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Challenge

(Questions 17-18)

S&P Problems

STANDARD SPOOR'S

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17. Using Probability Distributions Suppose the returns on large-company stocks are normally distributed. Based on the historical record, use the cumulative normal probability table (rounded to the nearest table value) in the appendix of the text to determine the probability that in any given year you will lose money by investing in common stock.

18. Using Probability Distributions Suppose the returns on long-term corporate bonds and T-bills are normally distributed. Based on the historical record, use the cumulative normal probability table (rounded to the nearest table value) in the appendix of the text to answer the following questions:

a. What is the probability that in any given year, the return on long-term corporate bonds will be greater than 10 percent? Less than 0 percent?

b. What is the probability that in any given year, the return on T-bills will be greater than 10 percent? Less than 0 percent?

c. In 1979, the return on long-term corporate bonds was -4.18 percent. How likely is it that this low of a return will recur at some point in the future? T-bills had a return of 10.32 percent in this same year. How likely is it that this high of a return on T-bills will recur at some point in the future?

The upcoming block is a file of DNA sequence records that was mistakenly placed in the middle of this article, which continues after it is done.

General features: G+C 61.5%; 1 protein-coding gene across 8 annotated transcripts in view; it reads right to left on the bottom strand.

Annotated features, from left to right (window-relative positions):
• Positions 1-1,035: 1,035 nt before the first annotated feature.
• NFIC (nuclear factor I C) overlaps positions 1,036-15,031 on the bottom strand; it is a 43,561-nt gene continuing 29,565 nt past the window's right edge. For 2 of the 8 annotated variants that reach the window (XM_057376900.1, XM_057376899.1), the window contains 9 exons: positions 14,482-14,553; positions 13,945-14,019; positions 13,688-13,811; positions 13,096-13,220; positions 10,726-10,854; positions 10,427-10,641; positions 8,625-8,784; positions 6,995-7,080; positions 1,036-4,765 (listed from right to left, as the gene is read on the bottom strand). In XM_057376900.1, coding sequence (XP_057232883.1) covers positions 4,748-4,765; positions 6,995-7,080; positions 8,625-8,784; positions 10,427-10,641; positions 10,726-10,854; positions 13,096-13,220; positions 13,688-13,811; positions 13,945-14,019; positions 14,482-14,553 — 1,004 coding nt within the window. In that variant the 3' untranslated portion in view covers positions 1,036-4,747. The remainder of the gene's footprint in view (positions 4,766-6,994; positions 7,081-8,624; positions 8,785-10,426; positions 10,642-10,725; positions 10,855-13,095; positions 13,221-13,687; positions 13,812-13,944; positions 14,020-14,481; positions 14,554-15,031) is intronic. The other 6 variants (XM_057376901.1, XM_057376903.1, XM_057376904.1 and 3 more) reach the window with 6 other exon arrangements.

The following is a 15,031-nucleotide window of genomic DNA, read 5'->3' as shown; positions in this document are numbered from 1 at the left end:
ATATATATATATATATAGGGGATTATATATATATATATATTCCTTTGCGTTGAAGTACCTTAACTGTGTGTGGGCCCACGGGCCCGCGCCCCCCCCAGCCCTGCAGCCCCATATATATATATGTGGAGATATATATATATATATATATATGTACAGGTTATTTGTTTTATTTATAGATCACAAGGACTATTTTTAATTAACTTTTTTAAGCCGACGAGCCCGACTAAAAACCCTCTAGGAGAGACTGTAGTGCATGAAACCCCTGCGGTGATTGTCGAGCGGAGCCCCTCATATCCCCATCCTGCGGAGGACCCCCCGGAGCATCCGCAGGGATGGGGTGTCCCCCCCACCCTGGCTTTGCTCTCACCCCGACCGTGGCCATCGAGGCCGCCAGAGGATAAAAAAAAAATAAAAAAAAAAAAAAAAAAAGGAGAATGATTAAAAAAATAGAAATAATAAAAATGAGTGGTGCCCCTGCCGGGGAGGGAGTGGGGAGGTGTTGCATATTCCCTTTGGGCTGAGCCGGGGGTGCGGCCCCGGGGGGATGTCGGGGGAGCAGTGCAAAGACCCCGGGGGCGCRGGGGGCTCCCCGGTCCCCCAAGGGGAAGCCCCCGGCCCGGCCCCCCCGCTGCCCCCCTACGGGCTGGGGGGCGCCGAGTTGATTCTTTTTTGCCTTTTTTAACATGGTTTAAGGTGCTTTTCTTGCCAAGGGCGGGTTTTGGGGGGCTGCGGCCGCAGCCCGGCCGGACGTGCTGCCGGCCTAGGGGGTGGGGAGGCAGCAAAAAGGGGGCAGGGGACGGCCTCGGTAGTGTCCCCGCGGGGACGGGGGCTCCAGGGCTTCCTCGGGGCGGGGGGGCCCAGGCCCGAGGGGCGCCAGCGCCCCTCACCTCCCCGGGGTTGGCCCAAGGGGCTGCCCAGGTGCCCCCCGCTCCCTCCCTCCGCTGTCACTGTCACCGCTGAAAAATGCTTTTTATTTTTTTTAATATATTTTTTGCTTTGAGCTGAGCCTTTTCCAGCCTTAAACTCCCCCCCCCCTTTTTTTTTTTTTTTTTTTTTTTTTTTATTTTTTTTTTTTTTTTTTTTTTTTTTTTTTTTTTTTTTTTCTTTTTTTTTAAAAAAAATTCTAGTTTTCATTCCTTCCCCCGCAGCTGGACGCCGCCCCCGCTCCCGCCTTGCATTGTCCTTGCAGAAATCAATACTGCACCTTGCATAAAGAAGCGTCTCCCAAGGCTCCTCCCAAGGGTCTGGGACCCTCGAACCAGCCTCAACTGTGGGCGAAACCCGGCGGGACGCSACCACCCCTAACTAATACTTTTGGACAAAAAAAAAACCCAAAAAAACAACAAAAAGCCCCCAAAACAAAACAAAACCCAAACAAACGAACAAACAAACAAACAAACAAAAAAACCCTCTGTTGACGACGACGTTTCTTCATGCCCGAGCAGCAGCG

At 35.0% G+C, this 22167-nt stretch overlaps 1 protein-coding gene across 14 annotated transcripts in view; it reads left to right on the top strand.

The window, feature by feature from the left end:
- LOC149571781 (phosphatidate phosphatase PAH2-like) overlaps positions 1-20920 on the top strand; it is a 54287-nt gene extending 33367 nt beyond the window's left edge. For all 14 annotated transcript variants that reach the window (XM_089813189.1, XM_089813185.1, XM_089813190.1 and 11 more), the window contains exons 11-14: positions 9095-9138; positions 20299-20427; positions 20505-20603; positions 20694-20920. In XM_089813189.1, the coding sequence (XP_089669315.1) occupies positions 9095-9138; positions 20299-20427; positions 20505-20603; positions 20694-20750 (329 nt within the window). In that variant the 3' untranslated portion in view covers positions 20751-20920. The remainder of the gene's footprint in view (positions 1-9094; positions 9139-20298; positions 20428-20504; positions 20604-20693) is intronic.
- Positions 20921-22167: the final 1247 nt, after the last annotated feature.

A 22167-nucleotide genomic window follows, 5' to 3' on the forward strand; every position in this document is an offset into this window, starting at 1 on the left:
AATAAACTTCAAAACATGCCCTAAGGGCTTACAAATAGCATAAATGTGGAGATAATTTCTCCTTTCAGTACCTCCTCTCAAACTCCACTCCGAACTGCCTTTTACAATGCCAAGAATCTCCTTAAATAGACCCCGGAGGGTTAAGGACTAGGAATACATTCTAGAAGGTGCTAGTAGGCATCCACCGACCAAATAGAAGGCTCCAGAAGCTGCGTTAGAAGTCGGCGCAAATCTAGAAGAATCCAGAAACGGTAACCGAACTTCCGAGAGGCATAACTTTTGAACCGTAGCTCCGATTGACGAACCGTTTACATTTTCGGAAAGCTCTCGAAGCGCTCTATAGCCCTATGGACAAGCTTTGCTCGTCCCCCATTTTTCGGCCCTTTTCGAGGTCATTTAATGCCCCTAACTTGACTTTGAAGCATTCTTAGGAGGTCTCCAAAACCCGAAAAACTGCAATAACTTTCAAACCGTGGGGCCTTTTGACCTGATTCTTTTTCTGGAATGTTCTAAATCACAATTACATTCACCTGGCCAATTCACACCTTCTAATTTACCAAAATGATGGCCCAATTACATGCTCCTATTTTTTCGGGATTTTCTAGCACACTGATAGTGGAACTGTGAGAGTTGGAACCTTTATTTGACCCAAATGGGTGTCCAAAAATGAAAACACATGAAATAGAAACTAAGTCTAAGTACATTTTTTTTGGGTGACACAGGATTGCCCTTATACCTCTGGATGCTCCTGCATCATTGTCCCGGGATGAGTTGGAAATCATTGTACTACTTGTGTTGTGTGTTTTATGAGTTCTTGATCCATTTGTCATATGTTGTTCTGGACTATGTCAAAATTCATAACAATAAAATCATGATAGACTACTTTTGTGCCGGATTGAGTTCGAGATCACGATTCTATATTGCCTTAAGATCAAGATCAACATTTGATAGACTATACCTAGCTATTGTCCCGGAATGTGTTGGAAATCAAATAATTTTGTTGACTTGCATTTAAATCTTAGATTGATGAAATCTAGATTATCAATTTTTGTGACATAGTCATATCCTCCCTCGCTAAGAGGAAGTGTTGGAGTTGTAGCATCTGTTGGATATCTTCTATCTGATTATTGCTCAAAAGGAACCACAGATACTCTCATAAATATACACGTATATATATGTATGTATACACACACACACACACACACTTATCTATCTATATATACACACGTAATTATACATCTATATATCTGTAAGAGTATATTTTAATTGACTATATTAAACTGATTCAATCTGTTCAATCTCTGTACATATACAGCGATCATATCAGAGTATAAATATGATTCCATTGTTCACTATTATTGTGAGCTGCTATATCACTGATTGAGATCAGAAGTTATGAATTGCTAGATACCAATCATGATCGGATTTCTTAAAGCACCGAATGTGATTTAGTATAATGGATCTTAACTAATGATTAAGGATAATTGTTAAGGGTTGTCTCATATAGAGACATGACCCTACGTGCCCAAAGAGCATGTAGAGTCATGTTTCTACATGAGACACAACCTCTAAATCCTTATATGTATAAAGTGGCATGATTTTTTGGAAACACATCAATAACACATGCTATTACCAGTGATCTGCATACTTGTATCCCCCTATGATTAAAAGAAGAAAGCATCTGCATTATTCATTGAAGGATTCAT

Calculating Yields Download the historical stock prices for Duke Energy (DUK) under the "Mthly. Adj. Prices" link. Find the closing stock price for the beginning and end of the prior two years. Now use the annual financial statements to find the dividend for each of these years. What was the capital gains yield and dividend yield for Duke Energy stock for each of these years? Now calculate the capital gains yield and dividend for Tommy Hilfiger (TOM). How do the returns for these two companies compare?

Calculating Average Returns Download the Monthly Adjusted Prices for Microsoft (MSFT). What is the return on the stock over the past 12 months? Now use the 1 Month Total Return and calculate the average monthly return. Is this one-twelfth of the annual return you calculated? Why or why not? What is the monthly standard deviation of Microsoft's stock over the past year?

12.1 Market Risk Premium You want to find the current market risk premium. Go to money.cnn.com, follow the "Bonds & Rates" link, and the "Latest Rates" link. What is the shortest maturity interest rate shown? What is the interest rate for this maturity? Using the large-company stock return in Table 12.3, what is the current market risk premium? What assumption are you making when calculating the risk premium?

12.2 Historical Interest Rates Go the St. Louis Federal Reserve web site at www.stls.frb.org and follow the "FRED®/Data" link and the "Interest Rates" link. You will find a list of links for different historical interest rates. Follow the "10-Year Treasury Constant Maturity Rate" link and you will find the monthly 10-year Treasury note interest rates. Calculate the average annual 10-year Treasury interest rate for 1999 and 2000. Compare this number to the long-term government bond returns and the U.S. Treasury bill returns found in Table 12.1. How does the 10-year Treasury interest rate compare to these numbers? Do you expect this relationship to always hold? Why or why not?

Ross et al.: Fundamentals of Corporate Finance, Sixth Edition, Alternate Edition

V. Risk and Return

12. Some Lessons from Capital Market History

© The McGraw-Hill Companies, 2002

CHAPTER 12 Some Lessons from Capital Market History

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